38. The Matrix (1999)
The power of One

Every action hero has that moment when he or she has to accept their destiny as a hero. The Wachowski’s The Matrix may have reinvented how action movies look, move, and feel, but at its heart, it’s a standard hero’s journey. But oh boy, does it look and move and feel like no other. Neo’s (Keanu Reeves) journey from the reluctant hacker to ultimate messiah takes its first big step when he enters the matrix to save his mentor, Morpheus (Laurence Fishburne). He and Trinity (Carrie-Anne Moss) make their way to the top of an office stronghold and commandeer a helicopter, whose mini gun they use to blast through Morpheus’ holding room. In a beautifully composed under-view shot, a tethered Neo jumps from the chopper into the air and catches Morpheus. The Wachowski’s and cinematographer Dick Pope take a painterly approach to their compositions. Shots linger, drinking in the beauty of bodies performing acrobatic feats. Space is wide and open, so those bodies (not to mention bullets and machines) can inhabit their space. It’s an approach antithetical to today’s chopped up action, more akin to the Eastern actioners that defined the arthouse scene of the ’90s. After Neo drops off the dangling Morpheus, he uses his tether as a rope for Trinity to swing out of the damaged helicopter just as it slams into a building. It’s here where the Wachowski’s visual style pays off, providing a breathtaking money shot of the chopper exploding behind Trinity as she swings away. “Do you believe it now,” asks Morpheus to his newly rescued comrade and practically to the audience. For most action films, a feat like this would be the only showstopper. Here, it’s a prelude to even greater action and character beats. (Shane Ramirez)

39. Aliens (1986)
Ripley to the rescue

The Xenomorphs of Aliens are creatures of pure, unadulterated violence. Ellen Ripley (Sigourney Weaver) survived her first encounter with one, but after waking up from 57 years of cryosleep, she discovers that humans have colonized the very planet the xenomorphs call home. One little girl, Newt, has inexplicably survived the slaughter of the colony and is taken under Ripley’s protective wing. Alien may have been effective in creating dread, but James Cameron’s sequel ups the ante in the action department, dropping aliens from the ceiling, popping them out of floors, and stuffing them in ventilation shafts by the dozens. With most of the colonial marines dead, Ripley goes back for the kidnapped Newt with nothing more than a pulse rifle and a flame thrower against the alien queen. She saves her young charge in badass form, mowing down xenos left and right and torching the queen’s nest of eggs. It’s a rescue scene essential to the action genre because of how it simultaneously depicts Ripley as a strong leader/warrior and a mother figure. In one sequence, Ripley evolves from the haunted survivor trying to escape the xenomorph to being the only crew member capable of taking on the mother of all aliens and saving everyone on board. (Colin Biggs)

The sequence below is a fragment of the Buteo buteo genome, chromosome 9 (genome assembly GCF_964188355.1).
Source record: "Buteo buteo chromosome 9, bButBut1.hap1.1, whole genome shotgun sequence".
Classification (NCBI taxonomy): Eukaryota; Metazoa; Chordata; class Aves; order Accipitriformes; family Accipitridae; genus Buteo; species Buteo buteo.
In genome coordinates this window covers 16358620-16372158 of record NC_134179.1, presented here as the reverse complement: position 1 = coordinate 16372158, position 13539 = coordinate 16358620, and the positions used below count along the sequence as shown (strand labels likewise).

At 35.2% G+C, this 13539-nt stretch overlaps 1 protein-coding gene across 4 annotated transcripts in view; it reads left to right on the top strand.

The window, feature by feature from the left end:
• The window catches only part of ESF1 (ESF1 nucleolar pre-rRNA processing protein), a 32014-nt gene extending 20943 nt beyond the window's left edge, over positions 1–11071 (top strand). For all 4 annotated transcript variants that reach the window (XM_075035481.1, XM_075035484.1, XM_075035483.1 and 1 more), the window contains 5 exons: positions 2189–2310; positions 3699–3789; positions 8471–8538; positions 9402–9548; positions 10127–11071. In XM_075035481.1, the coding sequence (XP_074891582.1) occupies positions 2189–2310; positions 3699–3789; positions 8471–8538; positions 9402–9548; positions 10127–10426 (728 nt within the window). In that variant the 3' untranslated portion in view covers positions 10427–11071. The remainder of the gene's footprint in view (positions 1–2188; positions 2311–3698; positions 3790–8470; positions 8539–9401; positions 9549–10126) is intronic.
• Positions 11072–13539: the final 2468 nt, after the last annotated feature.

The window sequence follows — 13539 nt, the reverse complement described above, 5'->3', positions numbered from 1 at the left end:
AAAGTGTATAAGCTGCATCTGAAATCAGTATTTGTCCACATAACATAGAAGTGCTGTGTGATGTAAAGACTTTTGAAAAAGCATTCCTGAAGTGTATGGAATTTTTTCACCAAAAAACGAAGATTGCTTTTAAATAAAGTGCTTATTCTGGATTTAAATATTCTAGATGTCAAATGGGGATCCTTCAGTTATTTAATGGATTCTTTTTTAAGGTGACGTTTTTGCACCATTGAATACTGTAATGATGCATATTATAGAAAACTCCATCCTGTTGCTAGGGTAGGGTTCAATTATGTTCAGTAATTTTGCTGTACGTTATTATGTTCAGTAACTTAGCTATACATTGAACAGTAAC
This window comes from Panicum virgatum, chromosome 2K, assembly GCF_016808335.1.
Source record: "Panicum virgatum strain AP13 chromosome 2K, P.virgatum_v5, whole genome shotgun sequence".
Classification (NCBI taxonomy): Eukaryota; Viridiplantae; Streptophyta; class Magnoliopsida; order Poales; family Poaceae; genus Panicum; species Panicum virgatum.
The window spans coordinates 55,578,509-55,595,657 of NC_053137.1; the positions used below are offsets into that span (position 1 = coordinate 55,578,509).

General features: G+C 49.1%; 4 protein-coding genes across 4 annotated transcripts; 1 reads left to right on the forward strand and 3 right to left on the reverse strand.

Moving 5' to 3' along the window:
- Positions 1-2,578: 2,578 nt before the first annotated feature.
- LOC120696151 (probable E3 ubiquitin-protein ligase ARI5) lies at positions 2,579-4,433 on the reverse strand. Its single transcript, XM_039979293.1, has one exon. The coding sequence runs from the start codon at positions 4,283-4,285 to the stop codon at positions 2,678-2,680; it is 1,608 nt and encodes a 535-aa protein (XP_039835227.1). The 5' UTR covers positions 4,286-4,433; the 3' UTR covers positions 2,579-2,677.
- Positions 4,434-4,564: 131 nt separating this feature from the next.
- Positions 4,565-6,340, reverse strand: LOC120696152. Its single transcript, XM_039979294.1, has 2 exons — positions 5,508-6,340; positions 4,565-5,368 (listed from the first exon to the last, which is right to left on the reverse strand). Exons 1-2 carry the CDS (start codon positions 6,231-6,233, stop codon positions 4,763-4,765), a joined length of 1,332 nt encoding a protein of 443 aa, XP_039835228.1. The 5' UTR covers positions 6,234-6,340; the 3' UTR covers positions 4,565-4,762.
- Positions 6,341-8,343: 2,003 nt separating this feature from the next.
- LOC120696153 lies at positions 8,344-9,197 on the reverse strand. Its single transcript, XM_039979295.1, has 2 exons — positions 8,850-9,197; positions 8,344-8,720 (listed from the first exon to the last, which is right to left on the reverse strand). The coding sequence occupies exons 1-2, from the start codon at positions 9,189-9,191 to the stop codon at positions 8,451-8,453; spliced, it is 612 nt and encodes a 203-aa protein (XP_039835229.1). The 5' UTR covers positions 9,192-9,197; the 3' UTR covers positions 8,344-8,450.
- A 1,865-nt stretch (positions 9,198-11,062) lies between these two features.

40. Alien (1979)
Nostromo to Narcissus

Like a lot of classic horror films, Alien is most effective when it takes the ‘less is more’ approach. If any sequence highlights this, it’s the finale, when series protagonist Ellen Ripley (Sigourney Weaver) sets the spaceship Nostromo to self-detonate and makes her way breathlessly to the Narcissus escape pod. The scene is partially built on Ripley’s sudden isolation; all of her crewmates are dead, with only the ship’s cat to fend off the Freudian terror lurking the hallways. Where once she was part of a small community of tired, pay-hungry space truckers, now she’s the “final girl” in a horror movie in space. But more importantly, the scene is remarkable in that, for a frantic escape from a drooling nightmare of fangs and phalli, you barely ever see the darn thing. Ripley encounters the alien once throughout the whole sequence, and it doesn’t even spot her. Because the film up to this point has had a fun time having the alien creep up on the crew of the Nostromo, we expect it to re-appear at any moment, if only so that Ripley can give it a face full of a flamethrower. And yet, nothing. Besides that one appearance early on, Ripley’s journey from the Nostromo’s cockpit to the pod is mostly devoid of the thing she’s actually escaping from. First time viewers spend the entire sequence bracing for the alien to appear, and after a while, the wait becomes almost excruciating. It’s only when we and Ripley think that safety has arrived that the alien finally pounces. This sequence is a master class in maintaining suspense while revealing as little as possible, and it stands out even today as one of the tensest escapes in film history. (Thomas O’Connor)

We will be updating this over the next few days so be sure to visit our site later in the week.

PART 1 | PART 2 | PART 3 | PART 4 | PART 5 | PART 6 | PART 7 | PART 8 | PART 9 | PART 10